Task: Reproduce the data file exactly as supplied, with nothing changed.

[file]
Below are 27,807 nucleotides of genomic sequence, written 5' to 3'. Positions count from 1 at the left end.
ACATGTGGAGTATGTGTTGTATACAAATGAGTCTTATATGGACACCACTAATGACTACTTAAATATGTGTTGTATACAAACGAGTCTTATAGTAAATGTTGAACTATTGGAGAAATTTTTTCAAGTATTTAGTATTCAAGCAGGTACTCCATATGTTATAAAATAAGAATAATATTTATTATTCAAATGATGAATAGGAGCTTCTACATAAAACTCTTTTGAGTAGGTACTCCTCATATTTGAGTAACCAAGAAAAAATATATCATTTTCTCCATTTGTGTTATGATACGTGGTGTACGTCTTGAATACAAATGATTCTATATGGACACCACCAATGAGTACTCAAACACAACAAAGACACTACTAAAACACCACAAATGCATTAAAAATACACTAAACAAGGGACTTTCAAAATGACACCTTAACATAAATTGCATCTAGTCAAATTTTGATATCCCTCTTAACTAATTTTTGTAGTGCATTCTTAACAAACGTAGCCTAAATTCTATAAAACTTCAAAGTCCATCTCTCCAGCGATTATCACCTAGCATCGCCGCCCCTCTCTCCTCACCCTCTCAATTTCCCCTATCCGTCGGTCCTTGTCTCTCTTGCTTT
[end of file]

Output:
Below are 27,807 nucleotides of genomic sequence, written 5' to 3'. Positions count from 1 at the left end.
ACATGTGGAGTATGTGTTGTATACAAATGAGTCTTATATGGACACCACTAATGACTACTTAAATATGTGTTGTATACAAACGAGTCTTATAGTAAATGTTGAACTATTGGAGAAATTTTTTCAAGTATTTAGTATTCAAGCAGGTACTCCATATGTTATAAAATAAGAATAATATTTATTATTCAAATGATGAATAGGAGCTTCTACATAAAACTCTTTTGAGTAGGTACTCCTCATATTTGAGTAACCAAGAAAAAATATATCATTTTCTCCATTTGTGTTATGATACGTGGTGTACGTCTTGAATACAAATGATTCTATATGGACACCACCAATGAGTACTCAAACACAACAAAGACACTACTAAAACACCACAAATGCATTAAAAATACACTAAACAAGGGACTTTCAAAATGACACCTTAACATAAATTGCATCTAGTCAAATTTTGATATCCCTCTTAACTAATTTTTGTAGTGCATTCTTAACAAACGTAGCCTAAATTCTATAAAACTTCAAAGTCCATCTCTCCAGCGATTATCACCTAGCATCGCCGCCCCTCTCTCCTCACCCTCTCAATTTCCCCTATCCGTCGGTCCTTGTCTCTCTTGCTTT